One-Bite Wonder: Nightbird
330 Gough St. (at Linden St.), 415-829-7565
Amuse-bouches are to entrées as short stories are to novels: To pare down a narrative to its essence, you really need to know what you’re doing. And Kim Alter knows what she’s doing when it comes to encapsulating a universe within a single bite. See, for example, the soft-poached quail egg she tops with brown-butter aioli and serves on a bed of fried leeks. Crowned with a bit of caviar, it tells a potent tale of onion dip that grew up, learned to speak a new language, and married into royalty. It’s a story you’ll want to repeat again and again, until you know it by heart.
Runner-up: An Japanese Restaurant

Regional Chinese: Taste of Jiangnan
332 Clement St. (near 5th Ave.), 415-702-6711
“Regional Chinese,” by San Francisco standards, means anything not Cantonese—which, given the embarrassment of riches in the Richmond and the Sunset, is so broad as to be nearly meaningless. Still, we’ll take any excuse to celebrate this bustling Wuxi-style eatery whose highlights include a salted-egg-yolk-topped steamed egg ($7.95) that quivers seductively with the gentlest tap, as well as several dishes balanced on the knife’s edge of savory and sweet—among them what might be the most luxurious red-cooked pork belly ($11.95) in the city.
Runner-up: Hakka Restaurant

Fast Casual: Sababa
329 Kearny St. (near Pine St.), 415-800-6853
The promise of a quick, relatively affordable, well-prepared meal becomes even more promising when you throw hot, just-baked pita into the bargain. That’s one secret to the success Guy Eshel has had with Sababa, his Israeli pita bar. The bread emerges from the oven throughout the day, ready and willing to cradle the meats, falafel, and retinue of vibrant salads that populate Sababa’s customizable menu. Add some of Eshel’s fiendishly addictive amba sauce to the mix, and you have a recipe for fast-casual domination.
Runner-up: Barzotto

Whole Fish: Tawla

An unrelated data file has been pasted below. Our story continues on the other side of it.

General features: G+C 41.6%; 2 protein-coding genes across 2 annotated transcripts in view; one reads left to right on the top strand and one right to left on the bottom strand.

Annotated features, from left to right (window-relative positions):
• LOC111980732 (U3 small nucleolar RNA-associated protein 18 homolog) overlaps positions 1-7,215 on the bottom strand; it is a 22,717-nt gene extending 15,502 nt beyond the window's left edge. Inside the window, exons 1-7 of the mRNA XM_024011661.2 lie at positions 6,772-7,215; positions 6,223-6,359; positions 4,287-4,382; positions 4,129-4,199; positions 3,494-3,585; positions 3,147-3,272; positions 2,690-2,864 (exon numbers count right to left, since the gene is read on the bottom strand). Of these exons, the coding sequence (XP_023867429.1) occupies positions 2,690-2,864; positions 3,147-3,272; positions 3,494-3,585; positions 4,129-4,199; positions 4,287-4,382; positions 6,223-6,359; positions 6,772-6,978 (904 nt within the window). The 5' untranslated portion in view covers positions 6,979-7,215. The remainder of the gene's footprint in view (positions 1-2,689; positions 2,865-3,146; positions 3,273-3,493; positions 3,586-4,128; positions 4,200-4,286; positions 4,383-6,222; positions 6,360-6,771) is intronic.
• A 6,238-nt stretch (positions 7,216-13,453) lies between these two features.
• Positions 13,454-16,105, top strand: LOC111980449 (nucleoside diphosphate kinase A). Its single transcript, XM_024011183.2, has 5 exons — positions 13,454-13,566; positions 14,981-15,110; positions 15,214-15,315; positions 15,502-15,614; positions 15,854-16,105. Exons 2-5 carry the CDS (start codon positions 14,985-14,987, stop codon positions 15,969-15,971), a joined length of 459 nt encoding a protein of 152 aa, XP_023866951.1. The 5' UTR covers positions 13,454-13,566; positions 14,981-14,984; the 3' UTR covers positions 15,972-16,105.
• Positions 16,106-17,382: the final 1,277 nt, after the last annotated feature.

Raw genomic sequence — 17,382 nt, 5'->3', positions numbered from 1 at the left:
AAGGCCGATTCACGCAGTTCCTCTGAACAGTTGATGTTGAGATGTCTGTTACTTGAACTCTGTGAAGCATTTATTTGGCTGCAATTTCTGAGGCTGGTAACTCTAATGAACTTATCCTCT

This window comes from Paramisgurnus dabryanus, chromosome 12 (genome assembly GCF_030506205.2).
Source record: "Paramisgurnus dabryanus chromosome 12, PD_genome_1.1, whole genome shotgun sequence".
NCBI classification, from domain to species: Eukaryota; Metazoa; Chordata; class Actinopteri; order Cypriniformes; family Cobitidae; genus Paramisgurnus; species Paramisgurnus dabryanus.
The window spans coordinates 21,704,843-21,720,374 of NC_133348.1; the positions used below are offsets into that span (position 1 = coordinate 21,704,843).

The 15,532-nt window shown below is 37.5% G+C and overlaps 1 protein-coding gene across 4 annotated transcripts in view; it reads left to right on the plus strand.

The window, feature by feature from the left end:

206 Valencia St. (near Duboce Ave.), 415-814-2704

Samakeh harrah. Say it, repeat it, and remember it, because it describes possibly the best thing that has ever happened to a whole baked fish. At Tawla, the Lebanese classic ($55) has appeared most memorably as a rockfish impregnated with spicy walnut stuffing and garnished with fruit, but its more recent spin, featuring fig leaves, charred lemon, and sizzling oil, is also exceptional. You can’t go wrong, even if you can’t say it right.
Runner-up: Z&Y Restaurant

Burmese: Mandalay
4348 California St. (near 6th Ave.), 415-386-3895
If tea leaf salad is a bellwether for Burmese eateries, you need just one taste of Mandalay’s rendition ($12.50) to see that this restaurant pulls no punches. While Americanized Burmese spots sissify these salads with shredded lettuce, Mandalay gives diners the option of a no-lettuce version: just toasted lentil seeds, shrimp powder, fried garlic, peanuts, sesame seeds, jalapeños, and fermented tea leaves—straight-up spice, acid, funk, and outrageous crunch. It’ll change the way you think of salads, just as the Mandalay Special Noodles ($14), with their delightful textures and lime-leaf fragrance, will open you up to possibilities you never imagined for a simple bowl of curry noodles.
Runner-up: Burmese Kitchen 

Ethiopian/Eritrean: New Eritrea Restaurant and Bar
907 Irving St. (near 10th Ave.), 415-681-1288
Options abound at New Eritrea, a friendly, sunny spot that pays homage to the skinny African state that sits cheek by jowl with Ethiopia. Vegans and vegetarians are in particularly good hands, with a combo plate ($26.95 for two) that features portions of seven of New Eritrea’s deftly spiced vegan entrées—the hamli (collard greens and spinach) and the tumtumo (simmered lentils) are standouts. Meat eaters can indulge in chicken, lamb, and beef, and everyone benefits from the spongy injera, which is both plentiful and delicious.
Runner-up: Tadu Ethiopian Kitchen

Old-School Joint: House of Prime Rib
1906 Van Ness Ave. (near Washington St.), 415-885-4605
There is a time for a 20-course tasting menu, or for finicky little salads assembled with tweezers. Other times, you want a big ol’ hunk of meat cooked the right way, carved tableside by a gentleman in a starched white chef’s hat at a restaurant that has changed barely a smidge since it opened in 1949. For those nights, and for always, there is House of Prime Rib, where a meal is made up of timeworn rituals: the leather banquettes; the anachronistic green salad, tossed at the table in a spinning bowl; and the way the waiter asks, almost hopefully, if you’d like seconds while you’re gnawing the last bits of meat off the bone of your mammoth King Henry VIII Cut of prime rib ($46.85).